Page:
From: nospam <nospam@nospam.invalid>
Subject: Re: Windows freeware to lock in a 3: or 4:3 aspect ratio for cropping
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From: nospam <nospam@nospam.invalid>
Subject: Re: Windows freeware to lock in a 3: or 4:3 aspect ratio for cropping
Date: Sun, 18 Feb 2018 10:12:04 -0500
Organization: A noiseless patient Spider
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In article <p6c3kl$v3e$>, Mayayana<mayayana@invalid.nospam> wrote:

>    That's what all raster images are. Pixel grids. Bitmaps.
> No raster image format stores anything different. They
> just store it in different ways, with varying degrees
> of damage to the image.

there is no damage.

> JPG degrades the image to make
> it compress better, with less color variety. 

it's entirely up to the user what the jpeg quality/compression level
is, and at its highest quality, a jpeg is indistinguishable from the
original. this is very easy to demonstrate, should you not believe it.

> GIF reduces
> to 256 colors and compresses that. (256 colors requires
> an embedded color table, which takes up extra space,
> but then each pixel can be stored as a single byte.)

a colour table takes up very little space. 

> I don't know how PNG works


> but I'm guessing it's
> basically a BMP in a ZIP, with the addition of alpha
> channel data (transparency) requiring 4 bytes per pixel.


> (GIF, by contrast, stores transparency data by indentifying
> one specific color that's not to be painted onscreen.)

true, and primitive.

> TIF, likewise, is basically a BMP in a ZIP. 


> (Though a ZIP
> can often shrink a BMP by 90%,


simple logos with large areas of solid colours might shrink that much,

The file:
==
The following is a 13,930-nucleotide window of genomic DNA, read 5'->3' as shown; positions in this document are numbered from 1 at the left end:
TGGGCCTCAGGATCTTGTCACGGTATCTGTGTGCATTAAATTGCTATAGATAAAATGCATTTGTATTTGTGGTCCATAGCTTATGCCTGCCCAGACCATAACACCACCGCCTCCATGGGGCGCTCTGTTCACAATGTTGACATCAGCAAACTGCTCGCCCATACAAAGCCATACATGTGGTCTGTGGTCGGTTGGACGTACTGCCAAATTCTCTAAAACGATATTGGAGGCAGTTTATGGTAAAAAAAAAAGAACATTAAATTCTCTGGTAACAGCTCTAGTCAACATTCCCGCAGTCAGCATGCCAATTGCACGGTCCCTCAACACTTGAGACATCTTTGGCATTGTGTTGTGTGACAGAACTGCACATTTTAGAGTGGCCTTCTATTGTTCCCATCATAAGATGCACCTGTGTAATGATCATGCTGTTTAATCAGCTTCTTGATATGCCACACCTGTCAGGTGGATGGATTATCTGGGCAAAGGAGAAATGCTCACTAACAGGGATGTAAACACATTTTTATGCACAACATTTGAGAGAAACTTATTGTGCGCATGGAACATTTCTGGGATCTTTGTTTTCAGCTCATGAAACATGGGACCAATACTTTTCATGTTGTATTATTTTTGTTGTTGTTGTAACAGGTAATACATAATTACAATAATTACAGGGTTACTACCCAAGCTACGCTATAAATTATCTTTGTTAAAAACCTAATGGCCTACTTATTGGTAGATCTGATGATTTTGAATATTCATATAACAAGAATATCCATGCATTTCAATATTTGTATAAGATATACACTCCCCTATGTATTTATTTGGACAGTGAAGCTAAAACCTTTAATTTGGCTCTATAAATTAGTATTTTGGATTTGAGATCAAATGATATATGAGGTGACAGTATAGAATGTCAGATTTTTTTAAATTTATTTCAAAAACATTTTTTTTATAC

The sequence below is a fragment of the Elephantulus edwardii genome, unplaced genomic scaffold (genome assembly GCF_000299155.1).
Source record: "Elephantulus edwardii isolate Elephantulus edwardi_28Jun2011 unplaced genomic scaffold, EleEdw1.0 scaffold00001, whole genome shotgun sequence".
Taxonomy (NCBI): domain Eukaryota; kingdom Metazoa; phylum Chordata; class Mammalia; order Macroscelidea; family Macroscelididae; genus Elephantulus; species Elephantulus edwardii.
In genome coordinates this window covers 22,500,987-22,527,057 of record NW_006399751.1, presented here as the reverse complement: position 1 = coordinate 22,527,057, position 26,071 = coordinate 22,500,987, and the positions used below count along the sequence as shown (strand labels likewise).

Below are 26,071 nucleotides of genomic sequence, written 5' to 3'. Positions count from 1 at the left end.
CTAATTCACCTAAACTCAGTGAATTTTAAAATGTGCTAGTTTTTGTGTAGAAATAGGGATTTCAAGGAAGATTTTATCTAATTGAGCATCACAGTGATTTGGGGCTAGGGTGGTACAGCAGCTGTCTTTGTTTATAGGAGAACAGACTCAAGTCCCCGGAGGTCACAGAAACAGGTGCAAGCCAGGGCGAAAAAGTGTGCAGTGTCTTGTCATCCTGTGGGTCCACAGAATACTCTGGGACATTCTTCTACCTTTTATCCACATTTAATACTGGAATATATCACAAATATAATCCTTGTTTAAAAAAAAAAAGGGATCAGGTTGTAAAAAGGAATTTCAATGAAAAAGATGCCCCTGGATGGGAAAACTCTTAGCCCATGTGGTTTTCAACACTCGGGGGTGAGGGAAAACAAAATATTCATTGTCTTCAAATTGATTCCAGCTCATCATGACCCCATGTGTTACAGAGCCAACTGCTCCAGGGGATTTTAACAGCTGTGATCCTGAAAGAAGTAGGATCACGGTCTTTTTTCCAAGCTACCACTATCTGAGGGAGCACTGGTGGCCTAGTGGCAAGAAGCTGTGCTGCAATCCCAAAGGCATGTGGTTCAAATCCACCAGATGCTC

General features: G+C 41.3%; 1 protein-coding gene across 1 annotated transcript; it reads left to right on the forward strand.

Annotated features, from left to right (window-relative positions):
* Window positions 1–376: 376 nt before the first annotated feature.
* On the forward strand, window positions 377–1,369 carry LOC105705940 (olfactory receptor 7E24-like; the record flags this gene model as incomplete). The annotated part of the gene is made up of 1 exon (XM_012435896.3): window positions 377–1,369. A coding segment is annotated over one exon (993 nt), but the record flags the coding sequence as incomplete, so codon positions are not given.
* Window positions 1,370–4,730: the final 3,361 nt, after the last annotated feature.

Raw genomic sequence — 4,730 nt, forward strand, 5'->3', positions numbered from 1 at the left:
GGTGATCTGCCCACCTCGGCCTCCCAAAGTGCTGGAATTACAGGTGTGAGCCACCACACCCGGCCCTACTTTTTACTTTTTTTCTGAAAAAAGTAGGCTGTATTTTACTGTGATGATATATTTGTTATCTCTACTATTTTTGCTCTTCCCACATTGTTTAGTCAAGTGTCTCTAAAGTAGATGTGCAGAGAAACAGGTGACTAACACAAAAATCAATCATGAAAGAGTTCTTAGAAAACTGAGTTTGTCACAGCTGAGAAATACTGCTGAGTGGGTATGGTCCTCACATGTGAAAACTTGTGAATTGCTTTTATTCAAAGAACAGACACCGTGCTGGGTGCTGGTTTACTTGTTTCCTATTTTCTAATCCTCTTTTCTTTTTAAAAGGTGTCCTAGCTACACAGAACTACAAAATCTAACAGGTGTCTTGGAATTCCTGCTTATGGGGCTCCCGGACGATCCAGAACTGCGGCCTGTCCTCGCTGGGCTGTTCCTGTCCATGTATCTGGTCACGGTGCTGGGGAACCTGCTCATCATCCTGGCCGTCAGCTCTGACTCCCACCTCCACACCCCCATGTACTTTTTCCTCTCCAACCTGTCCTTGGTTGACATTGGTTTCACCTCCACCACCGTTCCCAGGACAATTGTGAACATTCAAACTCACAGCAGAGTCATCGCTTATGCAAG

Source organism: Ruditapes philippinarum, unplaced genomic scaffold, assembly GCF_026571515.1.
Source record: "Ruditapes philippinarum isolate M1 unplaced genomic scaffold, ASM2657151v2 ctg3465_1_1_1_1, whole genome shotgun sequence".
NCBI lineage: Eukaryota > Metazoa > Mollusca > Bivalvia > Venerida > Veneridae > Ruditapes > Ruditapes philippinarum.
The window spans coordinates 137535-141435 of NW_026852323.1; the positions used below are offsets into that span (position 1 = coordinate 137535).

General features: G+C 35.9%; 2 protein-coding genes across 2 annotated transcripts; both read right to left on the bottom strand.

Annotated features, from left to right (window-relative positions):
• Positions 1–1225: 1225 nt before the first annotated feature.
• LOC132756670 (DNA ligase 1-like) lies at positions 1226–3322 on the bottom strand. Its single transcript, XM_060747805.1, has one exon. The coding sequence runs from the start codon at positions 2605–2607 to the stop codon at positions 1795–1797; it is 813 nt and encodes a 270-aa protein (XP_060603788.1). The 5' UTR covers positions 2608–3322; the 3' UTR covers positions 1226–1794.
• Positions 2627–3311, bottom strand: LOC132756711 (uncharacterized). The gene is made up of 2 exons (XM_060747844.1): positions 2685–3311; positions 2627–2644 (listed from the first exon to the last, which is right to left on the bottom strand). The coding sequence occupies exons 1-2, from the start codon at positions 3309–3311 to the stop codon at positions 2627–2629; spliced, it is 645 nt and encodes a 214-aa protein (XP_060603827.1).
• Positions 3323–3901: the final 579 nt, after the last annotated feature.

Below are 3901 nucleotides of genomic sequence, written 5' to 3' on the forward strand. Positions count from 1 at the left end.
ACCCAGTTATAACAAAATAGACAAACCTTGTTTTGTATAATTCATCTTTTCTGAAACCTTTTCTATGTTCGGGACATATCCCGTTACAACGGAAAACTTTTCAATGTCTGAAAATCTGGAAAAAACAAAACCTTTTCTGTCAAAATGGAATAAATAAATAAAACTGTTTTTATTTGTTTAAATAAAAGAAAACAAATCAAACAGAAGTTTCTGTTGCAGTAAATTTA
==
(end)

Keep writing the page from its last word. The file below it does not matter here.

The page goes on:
but certainly not with photos. logos would be better served with a gif
or png, not a zipped bmp.

> while a TIF seems to only
> manage about 50%. I don't know why.)

yep. you sure don't.

>    They're all just ways to store a BMP. None of those
> image formats means anything until the BMP is extracted.


> One can't render a JPG onscreen any more than the words
> of a ZIPped Word DOC can be read from the ZIP bytes.
> It has to be decompressed to get the BMP.

decompressed, yes, but no bmp.

>    Similarly, when one applies filters in an editing program
> it's just a math formula applied to the bitmap bytes.
> Sharpening increases the difference between the numeric
> values. Interpolation for resizing calculates a new pixel
> grid by examining the values of neighboring pixels.
> Lightening increases the byte values of the pixel bytes.

that part is mostly true. it's more complex than that, but i'll spare
you the details.

> It's all just math operations on 3-byte RGB pixels stored
> as grids in a BMP.

what you *refuse* to understand is that it doesn't have to be (and
normally is *not*) a bmp.

also, 3 bytes is horribly outdated. these days, it's two bytes per
component or it's a floating point value, with each pixel often having
more than 3 components (rgba, cmyk, hexachrome, etc.)

>    In other words, the idea that BMP is outdated is a
> misunderstanding of what raster images are. 

any misunderstanding is entirely with you.

bmp is obsolete. period.